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Distributional Implications of Environmental Taxation in Denmark

  • Henrik Klinge Jacobsen
  • Katja Birr-Pedersen
  • Mette Wier

Environmental taxes have been introduced in many countries. However, few countries have reached the level of environmental taxation that is seen in Denmark today. This paper analyses the individual taxes as well as the combination of all these taxes and duties related to environmental concerns, including taxes on heating, transport fuels, electricity, water, waste, plastic bags, registration of cars, annual car use and pesticides. The distributional effect of taxes is examined in relation to household income, socio-economic class, residential location and family status. The shifting of the tax structure from high marginal income tax to consumption-based taxes, especially environmental taxes, might have distributional impacts that have not been considered part of the tax policy. The results suggest that in Denmark taxes on petrol and registration duties for cars are progressive, whereas most other environmental taxes are regressive, especially the green taxes on water, retail containers and CO2 emissions.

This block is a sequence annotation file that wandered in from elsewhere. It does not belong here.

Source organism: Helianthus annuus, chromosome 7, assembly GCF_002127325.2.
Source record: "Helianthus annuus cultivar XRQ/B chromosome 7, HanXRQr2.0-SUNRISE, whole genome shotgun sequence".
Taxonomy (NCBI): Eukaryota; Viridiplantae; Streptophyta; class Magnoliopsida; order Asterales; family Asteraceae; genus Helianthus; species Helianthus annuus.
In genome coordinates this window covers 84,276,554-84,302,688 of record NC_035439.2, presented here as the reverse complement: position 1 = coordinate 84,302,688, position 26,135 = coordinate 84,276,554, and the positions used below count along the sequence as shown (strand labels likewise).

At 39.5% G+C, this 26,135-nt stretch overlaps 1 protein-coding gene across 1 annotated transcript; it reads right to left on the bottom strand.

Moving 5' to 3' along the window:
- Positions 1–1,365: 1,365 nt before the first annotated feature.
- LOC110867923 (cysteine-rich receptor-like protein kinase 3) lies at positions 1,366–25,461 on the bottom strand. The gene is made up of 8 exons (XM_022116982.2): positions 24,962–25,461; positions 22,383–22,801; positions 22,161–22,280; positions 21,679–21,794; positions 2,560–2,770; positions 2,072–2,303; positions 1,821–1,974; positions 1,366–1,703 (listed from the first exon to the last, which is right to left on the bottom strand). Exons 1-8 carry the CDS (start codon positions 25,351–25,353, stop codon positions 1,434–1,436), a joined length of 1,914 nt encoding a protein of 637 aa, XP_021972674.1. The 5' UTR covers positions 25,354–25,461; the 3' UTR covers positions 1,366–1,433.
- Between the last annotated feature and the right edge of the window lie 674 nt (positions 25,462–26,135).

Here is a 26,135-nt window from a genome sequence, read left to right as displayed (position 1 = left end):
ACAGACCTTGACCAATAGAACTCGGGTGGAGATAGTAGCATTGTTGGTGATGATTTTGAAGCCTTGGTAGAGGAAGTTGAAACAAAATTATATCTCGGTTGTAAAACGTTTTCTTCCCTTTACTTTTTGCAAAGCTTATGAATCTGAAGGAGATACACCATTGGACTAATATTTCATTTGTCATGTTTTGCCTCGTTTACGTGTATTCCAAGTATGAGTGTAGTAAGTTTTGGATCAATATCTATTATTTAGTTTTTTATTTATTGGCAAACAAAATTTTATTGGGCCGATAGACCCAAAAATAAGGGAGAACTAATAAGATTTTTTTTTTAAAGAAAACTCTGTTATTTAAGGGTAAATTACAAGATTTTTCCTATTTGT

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Article provided by Institute for Fiscal Studies in its journal Fiscal Studies.

Volume (Year): 24 (2003)
Issue (Month): 4 (December)
Pages: 477-499

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Handle: RePEc:ifs:fistud:v:24:y:2003:i:4:p:477-499
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